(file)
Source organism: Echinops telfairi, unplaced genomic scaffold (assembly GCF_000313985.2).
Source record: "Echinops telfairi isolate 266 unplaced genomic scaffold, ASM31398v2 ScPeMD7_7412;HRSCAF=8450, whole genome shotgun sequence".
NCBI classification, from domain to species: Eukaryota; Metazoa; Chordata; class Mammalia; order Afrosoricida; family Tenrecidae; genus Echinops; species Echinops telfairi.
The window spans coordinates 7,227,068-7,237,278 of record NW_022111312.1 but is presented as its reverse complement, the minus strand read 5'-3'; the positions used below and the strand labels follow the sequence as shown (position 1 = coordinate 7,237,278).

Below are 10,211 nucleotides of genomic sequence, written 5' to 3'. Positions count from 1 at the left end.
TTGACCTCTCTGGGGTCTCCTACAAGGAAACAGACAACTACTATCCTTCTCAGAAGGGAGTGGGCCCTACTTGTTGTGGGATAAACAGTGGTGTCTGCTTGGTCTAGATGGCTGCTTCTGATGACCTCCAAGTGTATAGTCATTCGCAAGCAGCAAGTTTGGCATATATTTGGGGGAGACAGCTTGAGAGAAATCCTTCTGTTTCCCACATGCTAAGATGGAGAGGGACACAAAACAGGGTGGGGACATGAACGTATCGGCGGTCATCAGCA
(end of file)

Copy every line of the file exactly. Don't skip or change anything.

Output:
Source organism: Echinops telfairi, unplaced genomic scaffold (assembly GCF_000313985.2).
Source record: "Echinops telfairi isolate 266 unplaced genomic scaffold, ASM31398v2 ScPeMD7_7412;HRSCAF=8450, whole genome shotgun sequence".
NCBI classification, from domain to species: Eukaryota; Metazoa; Chordata; class Mammalia; order Afrosoricida; family Tenrecidae; genus Echinops; species Echinops telfairi.
The window spans coordinates 7,227,068-7,237,278 of record NW_022111312.1 but is presented as its reverse complement, the minus strand read 5'-3'; the positions used below and the strand labels follow the sequence as shown (position 1 = coordinate 7,237,278).

Below are 10,211 nucleotides of genomic sequence, written 5' to 3'. Positions count from 1 at the left end.
TTGACCTCTCTGGGGTCTCCTACAAGGAAACAGACAACTACTATCCTTCTCAGAAGGGAGTGGGCCCTACTTGTTGTGGGATAAACAGTGGTGTCTGCTTGGTCTAGATGGCTGCTTCTGATGACCTCCAAGTGTATAGTCATTCGCAAGCAGCAAGTTTGGCATATATTTGGGGGAGACAGCTTGAGAGAAATCCTTCTGTTTCCCACATGCTAAGATGGAGAGGGACACAAAACAGGGTGGGGACATGAACGTATCGGCGGTCATCAGCA